I hope you are enjoying the spring weather as much as I am! I just love watching the grass turn green and the flowers bloom. Just as nature goes through cycles, so do the investment markets. At the end of 2004, we had just finished two amazing years in the real estate and equity markets. So, it did not really surprise me to see the markets slow down during this last quarter. The asset classes that were hit the hardest include US small stocks and real estate. Short-term bonds were down less than one percent. On the positive side, most of the international asset classes had positive returns for the quarter.
The Federal Reserve Board is in the midst of a drive to push short-term interest rates higher, and the stock and bond markets don’t like it one bit. Financial markets have fallen in recent weeks as the triple specters of higher rates, higher oil prices, and higher inflation spook investors. Since June 2004 the Fed has been raising rates by one quarter of one percent at every one of its regular meetings. Short-term rates, at a historic low of 1% prior to last June, today stand at 2.75% after the latest rate hike in March.
Fed watchers almost universally forecast further rate increases ahead. Previous rising rate trends have not been good for financial investments (in the short term). How concerned should investors be this time?
It may be instructive to look at the last time the Fed raised rates dramatically. Back in 1994 the Fed began a preemptive strike against inflation by doubling interest rates within a brief 12-month period. The short term Federal Funds rate was 3% in January 1993. By February of the following year the rate had been increased to 6%. The rate increases were hard on investors, especially on those who held long term bonds. In fact, 1994 was one of the worst years ever for the bond market. Long-term government bonds lost almost 8% of their value that year. The stock market, which had been on a roll, gaining 55% over the previous three years, stumbled in 1994 and eked out a gain of just 1%. Small stocks lost 3% that year. But stocks and bonds came roaring back in 1995, with the market gaining 37% and long bonds gaining 32%.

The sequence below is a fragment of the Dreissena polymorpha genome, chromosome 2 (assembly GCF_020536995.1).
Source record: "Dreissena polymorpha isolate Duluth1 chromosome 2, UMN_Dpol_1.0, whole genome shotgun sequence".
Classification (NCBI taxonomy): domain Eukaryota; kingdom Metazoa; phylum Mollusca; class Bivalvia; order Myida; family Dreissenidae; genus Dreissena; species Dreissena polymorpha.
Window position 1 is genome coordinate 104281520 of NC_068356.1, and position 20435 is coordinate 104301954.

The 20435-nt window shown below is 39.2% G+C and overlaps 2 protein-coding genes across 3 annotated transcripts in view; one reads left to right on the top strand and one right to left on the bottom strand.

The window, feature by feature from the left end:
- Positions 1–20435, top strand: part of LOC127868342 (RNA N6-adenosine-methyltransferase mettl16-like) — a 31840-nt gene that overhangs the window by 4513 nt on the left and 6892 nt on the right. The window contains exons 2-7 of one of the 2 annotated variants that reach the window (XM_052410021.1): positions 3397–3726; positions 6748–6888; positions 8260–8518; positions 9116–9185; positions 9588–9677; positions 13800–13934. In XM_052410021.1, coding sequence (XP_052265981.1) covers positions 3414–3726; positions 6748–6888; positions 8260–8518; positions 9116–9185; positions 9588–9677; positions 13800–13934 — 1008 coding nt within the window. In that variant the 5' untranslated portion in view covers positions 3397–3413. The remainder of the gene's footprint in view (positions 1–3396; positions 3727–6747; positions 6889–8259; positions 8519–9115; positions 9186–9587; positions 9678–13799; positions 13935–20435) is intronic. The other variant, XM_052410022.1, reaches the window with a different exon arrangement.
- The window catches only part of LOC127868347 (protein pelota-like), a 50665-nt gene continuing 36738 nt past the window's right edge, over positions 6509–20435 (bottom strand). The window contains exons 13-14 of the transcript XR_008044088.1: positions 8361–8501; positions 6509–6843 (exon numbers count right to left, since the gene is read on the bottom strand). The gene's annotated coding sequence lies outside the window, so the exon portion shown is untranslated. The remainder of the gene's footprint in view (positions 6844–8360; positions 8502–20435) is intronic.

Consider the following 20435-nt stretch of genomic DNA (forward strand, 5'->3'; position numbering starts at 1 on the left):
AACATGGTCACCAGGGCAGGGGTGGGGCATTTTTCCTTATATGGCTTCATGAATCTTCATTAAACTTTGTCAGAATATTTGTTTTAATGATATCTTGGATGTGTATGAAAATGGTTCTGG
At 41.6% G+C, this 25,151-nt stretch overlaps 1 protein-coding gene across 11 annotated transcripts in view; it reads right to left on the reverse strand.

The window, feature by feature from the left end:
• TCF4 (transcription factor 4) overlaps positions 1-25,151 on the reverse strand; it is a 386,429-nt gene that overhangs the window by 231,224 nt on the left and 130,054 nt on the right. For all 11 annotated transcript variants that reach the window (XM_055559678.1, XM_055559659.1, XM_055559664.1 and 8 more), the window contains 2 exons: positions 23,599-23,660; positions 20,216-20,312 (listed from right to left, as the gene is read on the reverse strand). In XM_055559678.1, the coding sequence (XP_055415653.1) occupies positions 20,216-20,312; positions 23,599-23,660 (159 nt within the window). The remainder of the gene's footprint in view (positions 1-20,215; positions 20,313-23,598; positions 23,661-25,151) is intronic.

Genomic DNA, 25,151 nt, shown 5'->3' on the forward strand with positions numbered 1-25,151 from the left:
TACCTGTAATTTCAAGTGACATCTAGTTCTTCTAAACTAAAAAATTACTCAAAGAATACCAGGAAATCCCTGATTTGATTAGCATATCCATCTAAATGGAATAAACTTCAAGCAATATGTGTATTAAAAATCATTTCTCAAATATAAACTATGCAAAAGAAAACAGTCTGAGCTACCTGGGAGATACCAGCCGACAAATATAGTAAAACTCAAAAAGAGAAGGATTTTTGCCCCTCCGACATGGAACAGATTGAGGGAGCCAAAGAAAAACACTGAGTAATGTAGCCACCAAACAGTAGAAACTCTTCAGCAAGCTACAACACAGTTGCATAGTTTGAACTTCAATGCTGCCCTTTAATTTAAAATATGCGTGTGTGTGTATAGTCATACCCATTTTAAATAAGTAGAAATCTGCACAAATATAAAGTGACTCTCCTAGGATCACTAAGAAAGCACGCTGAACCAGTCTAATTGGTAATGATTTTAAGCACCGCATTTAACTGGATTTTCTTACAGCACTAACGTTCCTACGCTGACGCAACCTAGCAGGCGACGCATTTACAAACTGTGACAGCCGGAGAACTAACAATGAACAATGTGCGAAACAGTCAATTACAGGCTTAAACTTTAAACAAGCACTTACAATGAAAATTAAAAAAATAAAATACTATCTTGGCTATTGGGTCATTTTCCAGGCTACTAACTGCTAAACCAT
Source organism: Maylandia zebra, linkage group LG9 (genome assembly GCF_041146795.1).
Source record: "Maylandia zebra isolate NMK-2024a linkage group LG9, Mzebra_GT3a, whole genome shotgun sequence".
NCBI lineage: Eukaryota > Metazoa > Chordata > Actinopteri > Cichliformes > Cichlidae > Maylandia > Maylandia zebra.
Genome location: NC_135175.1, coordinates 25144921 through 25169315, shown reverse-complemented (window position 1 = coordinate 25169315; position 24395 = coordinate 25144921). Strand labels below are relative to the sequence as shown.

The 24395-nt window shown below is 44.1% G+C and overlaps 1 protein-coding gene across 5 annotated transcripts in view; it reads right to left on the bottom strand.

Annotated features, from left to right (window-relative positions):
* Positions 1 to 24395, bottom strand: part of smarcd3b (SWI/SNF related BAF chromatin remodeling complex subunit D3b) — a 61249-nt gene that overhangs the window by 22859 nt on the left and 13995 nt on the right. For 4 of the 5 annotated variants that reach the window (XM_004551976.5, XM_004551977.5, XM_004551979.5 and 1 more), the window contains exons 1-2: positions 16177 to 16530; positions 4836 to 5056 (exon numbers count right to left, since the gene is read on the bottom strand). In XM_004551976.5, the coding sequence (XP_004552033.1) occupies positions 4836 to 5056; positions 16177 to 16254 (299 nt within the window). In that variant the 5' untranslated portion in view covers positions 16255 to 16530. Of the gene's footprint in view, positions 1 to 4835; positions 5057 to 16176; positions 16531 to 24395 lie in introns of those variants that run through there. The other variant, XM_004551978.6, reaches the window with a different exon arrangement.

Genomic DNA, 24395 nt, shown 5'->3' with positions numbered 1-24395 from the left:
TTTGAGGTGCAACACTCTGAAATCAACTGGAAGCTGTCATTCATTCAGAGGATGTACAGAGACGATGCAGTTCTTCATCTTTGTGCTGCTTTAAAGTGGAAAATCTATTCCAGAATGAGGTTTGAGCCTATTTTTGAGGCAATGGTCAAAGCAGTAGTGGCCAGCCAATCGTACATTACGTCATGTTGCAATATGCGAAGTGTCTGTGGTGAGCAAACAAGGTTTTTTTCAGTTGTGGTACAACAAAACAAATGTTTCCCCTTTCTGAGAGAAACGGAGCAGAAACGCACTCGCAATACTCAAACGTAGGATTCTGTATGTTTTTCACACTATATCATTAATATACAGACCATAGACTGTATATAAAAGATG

Eleven years later, the 1994 downturn is all but forgotten due to the more famous bear market of 2000-02. Even so, the Standard & Poor’s 500 Index has gained 217% since the Fed began raising rates in 1994. Long-term bonds have gained 136%. Small stocks have gained a whopping 383%.
Does this mean we are due for a big turnaround next year? Not necessarily: interest rates, inflation, and the markets are notoriously hard to predict and rarely repeat in the same way. Things could be worse and the downturn longer this time, or it could end sooner and not be as bad. The point is not where we will be in a year or two but in 10 or 15 years. Smart investors will sit tight, remain diversified, and wait for the markets to resume their upward march.
Now, in order to comply with the provisions of the Gramm-Leach-Bliley Act, I am enclosing a copy of KFP’s Privacy Statement for your review. The Privacy Act requires that I deliver this to every client on an annual basis. In addition, as a Registered Investment Advisor, Keystone Financial Planning is required by state regulators to offer you a copy of Part II of Form ADV. The Form ADV is KFP’s registration with the Pennsylvania Securities Commission. If you would like a copy of Form ADV Part II, you may download it by going to the “Regulatory Compliance” page on KFP’s website (www.KeystoneFP.com). Please feel free to call me if you would like a copy mailed to you.
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About Christopher Jones
Christopher Jones is the Founder and President of Sparrow Wealth Management, a fee-only financial planning and investment management firm. Before entering the investment field, Chris was a management consultant for Deloitte Monitor. He graduated summa cum laude from Brigham Young University with a B.S. in Economics and a minor in Business Management.